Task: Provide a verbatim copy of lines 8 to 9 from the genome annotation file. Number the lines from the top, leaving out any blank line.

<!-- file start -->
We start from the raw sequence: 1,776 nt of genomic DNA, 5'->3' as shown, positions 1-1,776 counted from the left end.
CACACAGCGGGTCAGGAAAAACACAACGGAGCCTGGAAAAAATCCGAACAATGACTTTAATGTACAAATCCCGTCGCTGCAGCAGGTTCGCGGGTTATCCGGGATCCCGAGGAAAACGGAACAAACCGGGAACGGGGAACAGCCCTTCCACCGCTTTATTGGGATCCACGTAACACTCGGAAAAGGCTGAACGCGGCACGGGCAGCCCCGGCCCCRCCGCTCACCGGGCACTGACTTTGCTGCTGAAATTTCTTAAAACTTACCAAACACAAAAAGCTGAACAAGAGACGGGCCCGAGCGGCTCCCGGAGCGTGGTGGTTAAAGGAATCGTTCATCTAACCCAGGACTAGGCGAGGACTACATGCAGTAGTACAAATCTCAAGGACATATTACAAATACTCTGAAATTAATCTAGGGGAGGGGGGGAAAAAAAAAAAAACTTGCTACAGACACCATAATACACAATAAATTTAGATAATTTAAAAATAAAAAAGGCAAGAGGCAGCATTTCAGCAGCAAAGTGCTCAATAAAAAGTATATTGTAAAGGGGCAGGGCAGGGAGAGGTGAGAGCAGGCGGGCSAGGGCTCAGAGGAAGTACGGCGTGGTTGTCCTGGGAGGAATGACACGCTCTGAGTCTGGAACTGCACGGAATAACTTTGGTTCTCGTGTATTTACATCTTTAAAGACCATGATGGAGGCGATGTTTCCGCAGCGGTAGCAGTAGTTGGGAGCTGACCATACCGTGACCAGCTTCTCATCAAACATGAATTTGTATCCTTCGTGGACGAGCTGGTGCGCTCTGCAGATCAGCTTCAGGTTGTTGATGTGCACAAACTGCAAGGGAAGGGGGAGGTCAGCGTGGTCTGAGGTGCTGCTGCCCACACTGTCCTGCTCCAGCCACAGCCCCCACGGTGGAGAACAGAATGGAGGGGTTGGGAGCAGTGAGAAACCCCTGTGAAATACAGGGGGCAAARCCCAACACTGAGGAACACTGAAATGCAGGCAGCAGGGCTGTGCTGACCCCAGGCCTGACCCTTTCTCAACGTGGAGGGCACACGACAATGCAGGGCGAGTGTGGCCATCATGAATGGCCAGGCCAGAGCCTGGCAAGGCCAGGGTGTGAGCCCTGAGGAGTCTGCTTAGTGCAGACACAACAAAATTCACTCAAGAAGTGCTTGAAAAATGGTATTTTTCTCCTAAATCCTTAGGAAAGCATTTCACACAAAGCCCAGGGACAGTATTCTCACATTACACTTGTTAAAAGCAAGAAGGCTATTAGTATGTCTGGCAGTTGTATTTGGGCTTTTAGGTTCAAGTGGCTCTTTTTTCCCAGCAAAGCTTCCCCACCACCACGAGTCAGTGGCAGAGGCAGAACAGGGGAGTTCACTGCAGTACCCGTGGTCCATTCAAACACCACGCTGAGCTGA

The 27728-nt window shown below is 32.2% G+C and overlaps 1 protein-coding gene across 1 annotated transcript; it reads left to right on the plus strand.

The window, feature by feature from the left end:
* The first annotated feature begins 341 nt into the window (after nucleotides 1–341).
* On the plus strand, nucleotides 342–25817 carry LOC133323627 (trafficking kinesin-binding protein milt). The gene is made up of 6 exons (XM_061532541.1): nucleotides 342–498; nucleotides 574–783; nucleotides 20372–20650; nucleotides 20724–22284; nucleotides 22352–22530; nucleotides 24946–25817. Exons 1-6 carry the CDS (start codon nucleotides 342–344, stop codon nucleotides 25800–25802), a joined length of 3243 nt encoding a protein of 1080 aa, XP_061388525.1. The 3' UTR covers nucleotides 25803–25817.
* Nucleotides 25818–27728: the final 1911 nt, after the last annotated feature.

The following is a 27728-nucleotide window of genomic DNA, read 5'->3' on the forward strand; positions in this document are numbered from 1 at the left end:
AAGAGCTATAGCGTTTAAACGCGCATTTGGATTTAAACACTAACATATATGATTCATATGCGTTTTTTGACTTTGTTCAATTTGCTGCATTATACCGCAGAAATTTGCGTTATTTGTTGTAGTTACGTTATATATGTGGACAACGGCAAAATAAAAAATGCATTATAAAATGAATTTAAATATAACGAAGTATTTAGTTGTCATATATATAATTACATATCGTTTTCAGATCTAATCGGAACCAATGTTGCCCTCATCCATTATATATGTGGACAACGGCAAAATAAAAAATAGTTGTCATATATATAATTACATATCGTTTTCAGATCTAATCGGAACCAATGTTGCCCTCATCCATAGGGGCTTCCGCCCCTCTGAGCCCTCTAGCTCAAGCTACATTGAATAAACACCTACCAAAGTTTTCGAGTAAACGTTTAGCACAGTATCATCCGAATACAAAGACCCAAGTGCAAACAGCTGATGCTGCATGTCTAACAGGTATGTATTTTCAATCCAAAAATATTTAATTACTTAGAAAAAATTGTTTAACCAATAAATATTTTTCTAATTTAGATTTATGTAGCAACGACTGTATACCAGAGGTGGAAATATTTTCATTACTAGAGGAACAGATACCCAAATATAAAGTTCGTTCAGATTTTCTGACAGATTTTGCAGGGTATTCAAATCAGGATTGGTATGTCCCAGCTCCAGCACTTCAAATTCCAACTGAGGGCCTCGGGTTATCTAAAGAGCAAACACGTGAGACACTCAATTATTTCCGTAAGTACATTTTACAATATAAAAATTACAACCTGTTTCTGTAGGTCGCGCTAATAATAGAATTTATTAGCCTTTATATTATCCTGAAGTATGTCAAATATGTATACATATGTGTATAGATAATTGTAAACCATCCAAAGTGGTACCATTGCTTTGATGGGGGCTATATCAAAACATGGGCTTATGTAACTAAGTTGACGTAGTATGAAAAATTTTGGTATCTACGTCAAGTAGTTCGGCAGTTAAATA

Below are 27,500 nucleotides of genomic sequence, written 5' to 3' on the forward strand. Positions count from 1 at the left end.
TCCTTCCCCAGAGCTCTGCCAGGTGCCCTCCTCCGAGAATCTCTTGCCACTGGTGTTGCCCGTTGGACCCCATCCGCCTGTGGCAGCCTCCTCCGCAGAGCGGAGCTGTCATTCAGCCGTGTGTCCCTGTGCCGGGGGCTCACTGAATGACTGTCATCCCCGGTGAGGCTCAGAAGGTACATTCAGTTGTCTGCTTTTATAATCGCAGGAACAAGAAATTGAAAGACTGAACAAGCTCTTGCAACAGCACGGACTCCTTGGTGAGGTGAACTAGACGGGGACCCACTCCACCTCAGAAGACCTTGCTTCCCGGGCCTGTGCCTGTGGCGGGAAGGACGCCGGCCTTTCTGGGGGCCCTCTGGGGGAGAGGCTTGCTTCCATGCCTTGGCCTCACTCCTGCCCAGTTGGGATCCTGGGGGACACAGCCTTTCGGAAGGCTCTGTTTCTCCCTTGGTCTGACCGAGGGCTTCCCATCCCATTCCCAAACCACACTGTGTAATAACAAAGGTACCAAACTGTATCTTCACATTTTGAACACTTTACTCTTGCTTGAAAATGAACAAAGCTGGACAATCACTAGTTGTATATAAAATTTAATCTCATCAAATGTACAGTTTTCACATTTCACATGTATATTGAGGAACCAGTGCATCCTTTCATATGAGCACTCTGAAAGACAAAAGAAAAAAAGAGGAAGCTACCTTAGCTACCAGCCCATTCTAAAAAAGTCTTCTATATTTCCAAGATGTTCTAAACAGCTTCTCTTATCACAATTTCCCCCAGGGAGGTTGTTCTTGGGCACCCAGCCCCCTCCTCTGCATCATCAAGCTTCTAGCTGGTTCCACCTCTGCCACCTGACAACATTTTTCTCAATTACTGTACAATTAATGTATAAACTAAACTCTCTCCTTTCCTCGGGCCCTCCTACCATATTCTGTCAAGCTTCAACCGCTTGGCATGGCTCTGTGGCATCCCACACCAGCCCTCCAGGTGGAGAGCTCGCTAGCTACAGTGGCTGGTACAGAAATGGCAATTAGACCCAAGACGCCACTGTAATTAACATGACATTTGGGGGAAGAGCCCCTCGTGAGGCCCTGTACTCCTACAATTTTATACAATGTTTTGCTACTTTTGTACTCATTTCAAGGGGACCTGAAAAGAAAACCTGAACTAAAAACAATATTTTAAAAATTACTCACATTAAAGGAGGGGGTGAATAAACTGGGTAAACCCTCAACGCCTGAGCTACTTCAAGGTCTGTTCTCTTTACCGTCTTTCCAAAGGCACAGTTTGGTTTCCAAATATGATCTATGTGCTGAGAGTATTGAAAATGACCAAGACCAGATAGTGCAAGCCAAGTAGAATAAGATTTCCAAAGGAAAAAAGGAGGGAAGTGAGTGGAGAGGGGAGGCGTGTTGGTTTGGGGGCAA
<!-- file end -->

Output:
The following is a 27728-nucleotide window of genomic DNA, read 5'->3' on the forward strand; positions in this document are numbered from 1 at the left end:
AAGAGCTATAGCGTTTAAACGCGCATTTGGATTTAAACACTAACATATATGATTCATATGCGTTTTTTGACTTTGTTCAATTTGCTGCATTATACCGCAGAAATTTGCGTTATTTGTTGTAGTTACGTTATATATGTGGACAACGGCAAAATAAAAAATGCATTATAAAATGAATTTAAATATAACGAAGTATTTAGTTGTCATATATATAATTACATATCGTTTTCAGATCTAATCGGAACCAATGTTGCCCTCATCCATTATATATGTGGACAACGGCAAAATAAAAAATAGTTGTCATATATATAATTACATATCGTTTTCAGATCTAATCGGAACCAATGTTGCCCTCATCCATAGGGGCTTCCGCCCCTCTGAGCCCTCTAGCTCAAGCTACATTGAATAAACACCTACCAAAGTTTTCGAGTAAACGTTTAGCACAGTATCATCCGAATACAAAGACCCAAGTGCAAACAGCTGATGCTGCATGTCTAACAGGTATGTATTTTCAATCCAAAAATATTTAATTACTTAGAAAAAATTGTTTAACCAATAAATATTTTTCTAATTTAGATTTATGTAGCAACGACTGTATACCAGAGGTGGAAATATTTTCATTACTAGAGGAACAGATACCCAAATATAAAGTTCGTTCAGATTTTCTGACAGATTTTGCAGGGTATTCAAATCAGGATTGGTATGTCCCAGCTCCAGCACTTCAAATTCCAACTGAGGGCCTCGGGTTATCTAAAGAGCAAACACGTGAGACACTCAATTATTTCCGTAAGTACATTTTACAATATAAAAATTACAACCTGTTTCTGTAGGTCGCGCTAATAATAGAATTTATTAGCCTTTATATTATCCTGAAGTATGTCAAATATGTATACATATGTGTATAGATAATTGTAAACCATCCAAAGTGGTACCATTGCTTTGATGGGGGCTATATCAAAACATGGGCTTATGTAACTAAGTTGACGTAGTATGAAAAATTTTGGTATCTACGTCAAGTAGTTCGGCAGTTAAATA